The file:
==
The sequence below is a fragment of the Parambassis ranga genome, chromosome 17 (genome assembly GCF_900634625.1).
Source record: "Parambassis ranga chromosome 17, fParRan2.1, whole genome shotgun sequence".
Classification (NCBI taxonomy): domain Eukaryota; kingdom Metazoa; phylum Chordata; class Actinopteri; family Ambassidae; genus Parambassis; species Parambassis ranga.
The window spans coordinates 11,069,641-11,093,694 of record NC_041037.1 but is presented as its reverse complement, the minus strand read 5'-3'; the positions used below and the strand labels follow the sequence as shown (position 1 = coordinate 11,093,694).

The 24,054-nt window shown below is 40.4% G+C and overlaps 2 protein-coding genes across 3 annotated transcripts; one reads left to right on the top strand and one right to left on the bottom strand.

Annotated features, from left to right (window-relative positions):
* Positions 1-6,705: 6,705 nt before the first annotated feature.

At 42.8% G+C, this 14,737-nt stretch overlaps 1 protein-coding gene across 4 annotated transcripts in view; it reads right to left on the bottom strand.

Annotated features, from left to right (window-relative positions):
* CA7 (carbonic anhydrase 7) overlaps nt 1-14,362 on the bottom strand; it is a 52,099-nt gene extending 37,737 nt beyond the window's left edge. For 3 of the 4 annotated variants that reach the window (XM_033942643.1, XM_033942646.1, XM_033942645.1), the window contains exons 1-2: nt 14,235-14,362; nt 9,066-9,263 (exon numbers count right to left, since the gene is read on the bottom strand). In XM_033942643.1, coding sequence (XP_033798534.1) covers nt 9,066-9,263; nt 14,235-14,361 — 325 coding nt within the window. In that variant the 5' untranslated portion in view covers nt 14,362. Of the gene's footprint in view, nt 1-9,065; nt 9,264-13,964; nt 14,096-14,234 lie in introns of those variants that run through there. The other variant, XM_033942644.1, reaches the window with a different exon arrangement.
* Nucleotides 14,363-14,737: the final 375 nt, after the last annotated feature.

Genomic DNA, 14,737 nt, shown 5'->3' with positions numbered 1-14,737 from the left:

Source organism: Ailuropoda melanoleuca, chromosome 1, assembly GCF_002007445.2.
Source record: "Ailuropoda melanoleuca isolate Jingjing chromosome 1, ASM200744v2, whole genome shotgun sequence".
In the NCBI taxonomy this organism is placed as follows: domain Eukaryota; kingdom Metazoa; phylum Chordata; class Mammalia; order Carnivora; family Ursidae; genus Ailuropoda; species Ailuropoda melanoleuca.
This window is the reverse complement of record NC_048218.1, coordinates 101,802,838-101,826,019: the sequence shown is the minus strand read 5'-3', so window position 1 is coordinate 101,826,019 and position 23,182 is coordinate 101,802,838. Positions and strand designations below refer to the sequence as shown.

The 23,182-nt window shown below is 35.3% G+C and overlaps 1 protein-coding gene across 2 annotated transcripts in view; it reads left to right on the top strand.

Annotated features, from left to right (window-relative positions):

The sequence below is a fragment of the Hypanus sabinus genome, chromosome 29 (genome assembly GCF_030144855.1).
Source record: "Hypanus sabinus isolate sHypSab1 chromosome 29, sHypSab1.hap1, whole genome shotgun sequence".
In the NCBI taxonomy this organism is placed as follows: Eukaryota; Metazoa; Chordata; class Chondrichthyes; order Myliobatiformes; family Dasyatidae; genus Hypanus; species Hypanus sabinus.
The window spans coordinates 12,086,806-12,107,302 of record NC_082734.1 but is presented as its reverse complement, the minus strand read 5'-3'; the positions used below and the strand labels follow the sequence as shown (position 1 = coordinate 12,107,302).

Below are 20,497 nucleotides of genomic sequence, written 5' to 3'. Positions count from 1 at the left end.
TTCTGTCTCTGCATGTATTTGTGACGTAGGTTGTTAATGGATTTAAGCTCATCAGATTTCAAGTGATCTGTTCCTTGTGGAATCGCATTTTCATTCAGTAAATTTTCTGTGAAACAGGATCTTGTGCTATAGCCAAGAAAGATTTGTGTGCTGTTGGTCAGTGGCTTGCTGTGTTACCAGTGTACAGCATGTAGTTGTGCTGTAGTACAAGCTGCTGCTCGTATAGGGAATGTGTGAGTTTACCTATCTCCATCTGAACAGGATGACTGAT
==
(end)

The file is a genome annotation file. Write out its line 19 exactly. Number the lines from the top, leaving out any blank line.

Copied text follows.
The sequence below is a fragment of the Hypanus sabinus genome, chromosome 29 (genome assembly GCF_030144855.1).